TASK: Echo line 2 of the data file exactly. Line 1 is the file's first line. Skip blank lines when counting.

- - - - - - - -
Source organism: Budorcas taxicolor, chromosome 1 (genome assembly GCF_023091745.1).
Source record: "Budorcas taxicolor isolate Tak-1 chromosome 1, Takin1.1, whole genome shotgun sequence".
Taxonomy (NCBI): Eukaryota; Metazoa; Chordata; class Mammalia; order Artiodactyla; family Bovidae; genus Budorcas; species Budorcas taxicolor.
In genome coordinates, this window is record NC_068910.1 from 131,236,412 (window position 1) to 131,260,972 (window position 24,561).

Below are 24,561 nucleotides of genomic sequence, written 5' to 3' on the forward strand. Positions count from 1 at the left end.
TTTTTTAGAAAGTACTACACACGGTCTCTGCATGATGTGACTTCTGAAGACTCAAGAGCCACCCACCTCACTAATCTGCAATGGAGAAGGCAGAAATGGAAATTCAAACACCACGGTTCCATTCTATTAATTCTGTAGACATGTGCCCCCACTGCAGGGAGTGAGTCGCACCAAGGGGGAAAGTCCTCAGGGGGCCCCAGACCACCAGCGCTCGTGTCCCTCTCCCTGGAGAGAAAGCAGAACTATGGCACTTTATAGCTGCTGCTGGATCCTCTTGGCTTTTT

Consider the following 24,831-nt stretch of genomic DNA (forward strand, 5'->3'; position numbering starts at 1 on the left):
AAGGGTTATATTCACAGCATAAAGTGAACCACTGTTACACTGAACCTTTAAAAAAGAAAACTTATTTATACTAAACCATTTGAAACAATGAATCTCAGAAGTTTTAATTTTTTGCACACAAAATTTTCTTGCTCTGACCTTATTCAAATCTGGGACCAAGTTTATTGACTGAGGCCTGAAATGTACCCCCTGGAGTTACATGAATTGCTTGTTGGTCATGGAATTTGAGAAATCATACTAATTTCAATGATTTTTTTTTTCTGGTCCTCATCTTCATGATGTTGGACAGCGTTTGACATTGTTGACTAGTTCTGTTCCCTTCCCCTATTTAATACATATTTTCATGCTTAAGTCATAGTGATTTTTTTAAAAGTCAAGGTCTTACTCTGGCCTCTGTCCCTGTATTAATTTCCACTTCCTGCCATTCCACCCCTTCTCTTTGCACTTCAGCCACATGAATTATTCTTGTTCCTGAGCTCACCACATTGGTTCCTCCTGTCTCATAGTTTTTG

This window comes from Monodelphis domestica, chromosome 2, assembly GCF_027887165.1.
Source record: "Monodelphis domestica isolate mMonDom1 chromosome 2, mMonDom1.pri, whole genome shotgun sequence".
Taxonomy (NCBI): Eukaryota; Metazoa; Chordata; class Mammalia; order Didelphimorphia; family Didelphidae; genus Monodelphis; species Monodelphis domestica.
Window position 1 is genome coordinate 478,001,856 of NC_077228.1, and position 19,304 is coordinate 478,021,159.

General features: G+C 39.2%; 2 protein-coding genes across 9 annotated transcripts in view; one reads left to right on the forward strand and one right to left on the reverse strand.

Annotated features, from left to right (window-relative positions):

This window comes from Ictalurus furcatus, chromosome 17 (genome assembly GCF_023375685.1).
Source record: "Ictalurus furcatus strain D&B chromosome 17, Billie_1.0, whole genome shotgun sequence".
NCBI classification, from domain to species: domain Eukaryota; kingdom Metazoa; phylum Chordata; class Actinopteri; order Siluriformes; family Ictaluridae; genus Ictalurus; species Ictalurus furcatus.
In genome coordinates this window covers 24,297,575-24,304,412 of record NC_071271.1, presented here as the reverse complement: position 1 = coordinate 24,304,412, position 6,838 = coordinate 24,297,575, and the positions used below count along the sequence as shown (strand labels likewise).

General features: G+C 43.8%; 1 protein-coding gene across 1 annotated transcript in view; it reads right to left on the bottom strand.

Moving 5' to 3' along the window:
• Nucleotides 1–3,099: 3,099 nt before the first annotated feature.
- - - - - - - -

Source record: "Budorcas taxicolor isolate Tak-1 chromosome 1, Takin1.1, whole genome shotgun sequence".